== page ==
Featured Research

from universities, journals, and other organizations

Advanced Technologies Aim To Transform The Coaching Of Top Athletes

Date:
September 22, 2007
Source:
Engineering and Physical Sciences Research Council
Summary:
Groundbreaking research now under way in the UK could help our leading athletics coaches deliver outstanding results in the years ahead. The SESAME (Sensing for Sport and Managed Exercise) project is developing innovative video and body sensor technologies designed to aid the training of both novice and elite athletes. The aim is to combine these technologies into a unique, integrated computer system that substantially increases the quantity and variety of data available to coaches during training sessions.

The on-athlete sensor package collects data and transmits it wireless to the trackside.
Credit: Image courtesy of Engineering and Physical Sciences Research Council

Groundbreaking research now under way in the UK could help our leading athletics coaches deliver outstanding results in the years ahead.

The SESAME (Sensing for Sport and Managed Exercise) project is developing innovative video and body sensor technologies designed to aid the training of both novice and elite athletes. The aim is to combine these technologies into a unique, integrated computer system that substantially increases the quantity and variety of data available to coaches during training sessions.

The project, which is being funded by the Engineering and Physical Sciences Research Council (EPSRC), will be described at this year's BA Festival of Science in York. SESAME has the potential to significantly improve future UK medal prospects in events such as sprinting, long jump and pole vault, for example.

"Many sports depend on correct technique to optimise athlete performance and reduce injury risk," says Dr Robert Harle of the University of Cambridge, who will deliver the presentation on 13th September. "So there's significant value in developing technologies which can assist the coaching process by providing near-instantaneous feedback on an athlete's technique during a training session itself."

The naked eye has long been the tool of choice for athletics coaches, perhaps supplemented by a single fixed video camera producing pictures of limited value. These video limitations arise because the coach has to use the camera either to provide useful close-up pictures of a running athlete but which only cover one or two strides, or to generate longer-range shots which show more strides but make it harder to see the athlete's technique in the necessary detail.

SESAME is therefore developing a leading-edge data recording and analysis system that will greatly increase the amount of useful information available to a coach. The system will produce simultaneous shots from multiple video cameras located in different positions that can autonomously track a moving athlete and then transmit pictures to the coach for near-instant, slow motion replay. This will require significant technical innovation as no video system currently available can cost-effectively deal with this amount and variety of data.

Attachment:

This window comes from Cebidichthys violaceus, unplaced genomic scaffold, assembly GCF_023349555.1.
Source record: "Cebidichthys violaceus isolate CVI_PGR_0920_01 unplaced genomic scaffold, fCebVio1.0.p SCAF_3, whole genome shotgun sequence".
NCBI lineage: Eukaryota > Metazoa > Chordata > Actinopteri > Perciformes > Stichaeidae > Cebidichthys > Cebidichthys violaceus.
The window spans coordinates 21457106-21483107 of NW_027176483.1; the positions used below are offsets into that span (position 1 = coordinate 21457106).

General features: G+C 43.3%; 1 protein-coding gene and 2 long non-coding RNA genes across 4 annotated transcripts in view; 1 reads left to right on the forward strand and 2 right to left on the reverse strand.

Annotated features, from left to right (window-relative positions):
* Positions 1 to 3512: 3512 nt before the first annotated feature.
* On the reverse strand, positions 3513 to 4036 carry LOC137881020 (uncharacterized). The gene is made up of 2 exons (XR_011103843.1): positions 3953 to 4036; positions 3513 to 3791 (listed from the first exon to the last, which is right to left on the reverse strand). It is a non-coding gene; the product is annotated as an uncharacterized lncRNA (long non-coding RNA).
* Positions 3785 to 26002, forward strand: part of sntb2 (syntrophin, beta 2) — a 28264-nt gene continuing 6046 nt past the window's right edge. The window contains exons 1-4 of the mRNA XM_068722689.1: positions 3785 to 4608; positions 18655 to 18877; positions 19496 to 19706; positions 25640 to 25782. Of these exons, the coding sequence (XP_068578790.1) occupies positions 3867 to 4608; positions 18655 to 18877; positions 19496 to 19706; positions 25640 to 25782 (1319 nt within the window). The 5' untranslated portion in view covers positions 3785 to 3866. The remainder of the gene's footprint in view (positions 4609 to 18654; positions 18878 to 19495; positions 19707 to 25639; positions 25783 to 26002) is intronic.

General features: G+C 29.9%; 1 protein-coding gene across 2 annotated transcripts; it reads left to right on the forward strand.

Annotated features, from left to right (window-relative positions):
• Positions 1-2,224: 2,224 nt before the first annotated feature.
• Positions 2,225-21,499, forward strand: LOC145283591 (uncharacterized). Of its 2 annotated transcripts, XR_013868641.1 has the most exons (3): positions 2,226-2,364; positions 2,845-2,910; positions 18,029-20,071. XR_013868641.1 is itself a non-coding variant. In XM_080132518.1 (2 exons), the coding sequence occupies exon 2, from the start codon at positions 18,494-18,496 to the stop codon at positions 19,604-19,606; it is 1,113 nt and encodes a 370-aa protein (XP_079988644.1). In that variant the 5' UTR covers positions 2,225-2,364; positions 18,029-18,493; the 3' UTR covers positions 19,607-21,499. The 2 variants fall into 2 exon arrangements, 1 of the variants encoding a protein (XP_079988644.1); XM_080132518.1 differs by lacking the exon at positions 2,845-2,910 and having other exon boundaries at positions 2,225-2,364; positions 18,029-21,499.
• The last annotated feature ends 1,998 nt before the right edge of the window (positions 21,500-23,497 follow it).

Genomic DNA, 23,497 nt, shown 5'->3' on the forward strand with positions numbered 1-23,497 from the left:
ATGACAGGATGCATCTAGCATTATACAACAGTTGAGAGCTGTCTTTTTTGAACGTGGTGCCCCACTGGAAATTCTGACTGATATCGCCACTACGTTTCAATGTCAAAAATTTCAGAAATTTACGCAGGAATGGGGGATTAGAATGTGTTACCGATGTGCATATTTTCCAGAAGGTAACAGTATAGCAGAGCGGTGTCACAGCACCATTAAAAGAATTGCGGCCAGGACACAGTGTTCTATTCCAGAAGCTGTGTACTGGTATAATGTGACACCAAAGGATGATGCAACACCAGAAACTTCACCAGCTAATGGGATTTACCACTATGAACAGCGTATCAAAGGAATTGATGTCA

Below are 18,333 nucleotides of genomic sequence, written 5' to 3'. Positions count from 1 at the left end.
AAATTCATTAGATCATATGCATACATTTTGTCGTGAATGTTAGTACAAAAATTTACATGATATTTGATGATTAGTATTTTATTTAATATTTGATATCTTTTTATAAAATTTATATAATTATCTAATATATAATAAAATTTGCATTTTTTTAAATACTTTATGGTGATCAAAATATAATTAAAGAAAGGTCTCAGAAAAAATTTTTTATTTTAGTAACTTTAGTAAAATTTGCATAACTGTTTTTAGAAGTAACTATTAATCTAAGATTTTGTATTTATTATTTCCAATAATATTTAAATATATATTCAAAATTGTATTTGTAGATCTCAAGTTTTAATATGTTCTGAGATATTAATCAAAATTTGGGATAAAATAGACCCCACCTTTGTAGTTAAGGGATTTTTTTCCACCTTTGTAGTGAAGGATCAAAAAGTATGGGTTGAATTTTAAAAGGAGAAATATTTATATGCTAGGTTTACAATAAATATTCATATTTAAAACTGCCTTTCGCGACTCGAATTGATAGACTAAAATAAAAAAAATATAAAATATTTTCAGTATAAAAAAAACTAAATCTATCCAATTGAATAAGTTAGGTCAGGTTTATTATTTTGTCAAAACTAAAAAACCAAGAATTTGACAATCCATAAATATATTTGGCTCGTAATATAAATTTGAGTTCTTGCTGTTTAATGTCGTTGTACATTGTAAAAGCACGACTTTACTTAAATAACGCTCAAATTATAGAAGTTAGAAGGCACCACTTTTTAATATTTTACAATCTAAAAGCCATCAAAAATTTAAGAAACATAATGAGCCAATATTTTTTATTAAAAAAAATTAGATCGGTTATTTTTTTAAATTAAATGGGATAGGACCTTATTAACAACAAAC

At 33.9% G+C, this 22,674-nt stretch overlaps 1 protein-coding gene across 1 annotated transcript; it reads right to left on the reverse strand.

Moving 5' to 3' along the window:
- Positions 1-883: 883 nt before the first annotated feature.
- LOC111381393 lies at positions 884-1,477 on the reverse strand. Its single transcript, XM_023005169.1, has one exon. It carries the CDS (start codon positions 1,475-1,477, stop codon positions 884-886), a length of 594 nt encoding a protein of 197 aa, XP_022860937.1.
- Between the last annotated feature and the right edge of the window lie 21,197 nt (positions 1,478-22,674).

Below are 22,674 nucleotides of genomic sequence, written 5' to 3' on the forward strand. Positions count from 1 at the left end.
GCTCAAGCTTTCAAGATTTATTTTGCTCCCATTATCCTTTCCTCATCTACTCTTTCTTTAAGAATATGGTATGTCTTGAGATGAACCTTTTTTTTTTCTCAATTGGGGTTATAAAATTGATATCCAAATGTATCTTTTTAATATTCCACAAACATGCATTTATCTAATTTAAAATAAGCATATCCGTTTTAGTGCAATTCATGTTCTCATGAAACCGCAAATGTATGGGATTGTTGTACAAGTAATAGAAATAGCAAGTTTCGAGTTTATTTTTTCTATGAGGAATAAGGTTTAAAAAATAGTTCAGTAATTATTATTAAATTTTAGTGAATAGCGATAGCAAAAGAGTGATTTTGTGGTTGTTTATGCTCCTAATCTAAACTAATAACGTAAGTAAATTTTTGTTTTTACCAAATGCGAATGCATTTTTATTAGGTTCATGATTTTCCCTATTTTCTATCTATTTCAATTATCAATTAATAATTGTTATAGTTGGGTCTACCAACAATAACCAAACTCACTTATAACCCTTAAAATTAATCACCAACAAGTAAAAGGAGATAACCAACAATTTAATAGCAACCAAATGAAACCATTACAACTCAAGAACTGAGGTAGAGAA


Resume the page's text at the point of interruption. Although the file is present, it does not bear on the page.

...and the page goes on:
In addition, the project is developing on-body sensors that will use small, low-power electronics which exploit recent advances in wireless communications to collect data about arm angle, knee lift, body lean etc. This data will be transmitted straight to the coach and synchronised to the video streams to permit extensive data mining and analysis. Identifying the optimum means of presenting this synchronised information to the coach is a key SESAME objective.

Crucially, this new system will enable the coach to give an athlete, during the short time when they are walking back to their mark, immediate feedback and advice on improving their technique -- with no interruption to training schedules. For example, they could highlight the need for a sprinter to increase or decrease their stride length or knee lift in order to achieve maximum running speed, or for a jumper not to look down during take-off.

Achieving all the project's goals will require wide-ranging multidisciplinary expertise, from computer science and engineering to biomechanics and medical science. A consortium has been assembled to deliver the cutting-edge capabilities needed. The partners are University College London, the Royal Veterinary College, the University of Wales Institute, Cardiff as well as the University of Cambridge. Technology developed by the project is beginning to be trialled, with a view to availability within around 3 years.